Officials from Sudan’s transitional authorities and rebel groups from Darfur have agreed that those wanted by the International Criminal Court (ICC) for crimes in the region should appear before the tribunal.
Authorities said the ex-president Omar Al Bashir, and others should appear before the court to face genocide and war crimes charges.
The announcement was made on Tuesday in Juba, the capital of the neighboring South Sudan, where the two sides are engaged in peace talks.
Bashir is accused of serious crimes in a conflict that broke out in Darfur in 2003 and led to the deaths of 300,000.
“We can only achieve justice if we heal the wounds … and we cannot escape from facing these … without the appearance of those against whom arrest warrants were issued by the International Criminal Court,” Mohamed Hassan al-Taishi, a member of Sudan’s sovereign council, told reporters.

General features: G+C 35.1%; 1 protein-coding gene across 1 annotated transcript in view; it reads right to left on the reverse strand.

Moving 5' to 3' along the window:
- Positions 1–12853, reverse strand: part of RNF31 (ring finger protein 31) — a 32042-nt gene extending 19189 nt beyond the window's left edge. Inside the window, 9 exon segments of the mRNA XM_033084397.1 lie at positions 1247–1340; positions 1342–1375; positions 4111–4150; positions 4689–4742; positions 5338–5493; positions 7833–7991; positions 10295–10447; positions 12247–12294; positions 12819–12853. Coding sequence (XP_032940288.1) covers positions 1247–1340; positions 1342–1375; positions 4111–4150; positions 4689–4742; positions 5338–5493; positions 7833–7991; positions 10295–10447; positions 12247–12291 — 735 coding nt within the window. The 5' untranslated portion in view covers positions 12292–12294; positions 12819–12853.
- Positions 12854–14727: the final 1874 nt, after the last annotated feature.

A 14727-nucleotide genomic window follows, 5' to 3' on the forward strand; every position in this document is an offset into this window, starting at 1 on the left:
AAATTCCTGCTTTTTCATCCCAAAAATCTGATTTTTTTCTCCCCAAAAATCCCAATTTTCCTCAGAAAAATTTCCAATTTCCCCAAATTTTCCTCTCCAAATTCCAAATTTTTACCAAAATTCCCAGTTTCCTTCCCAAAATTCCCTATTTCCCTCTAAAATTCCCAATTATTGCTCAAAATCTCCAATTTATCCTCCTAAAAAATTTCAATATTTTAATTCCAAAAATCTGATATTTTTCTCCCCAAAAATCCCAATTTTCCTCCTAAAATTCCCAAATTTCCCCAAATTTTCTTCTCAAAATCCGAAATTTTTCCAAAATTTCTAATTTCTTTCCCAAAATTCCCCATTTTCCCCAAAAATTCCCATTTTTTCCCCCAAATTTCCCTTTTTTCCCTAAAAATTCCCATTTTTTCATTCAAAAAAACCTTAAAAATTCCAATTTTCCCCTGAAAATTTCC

Bashir, who refused to recognize the authority of the court when he was charged for crimes in the region in 2009, was ousted as president in April last year.
Al-Bashir 76 years of age was sentenced in December by a court in the capital, Khartoum, to two years’ detention in a correctional center for corruption in the first of several cases against him. Under Sudanese law, people over the age of 70 cannot serve jail terms.
He also faces trials or investigations over the killing of protesters and his role in the 1989 coup that brought him to power.
Along with al-Bashir, the ICC indicted two other senior officials: Abdelrahim Mohamed Hussein, who was interior and defense minister during much of the conflict, and Ahmed Haroun, a senior security chief at the time who last month was named by al-Bashir to run the ruling National Congress Party.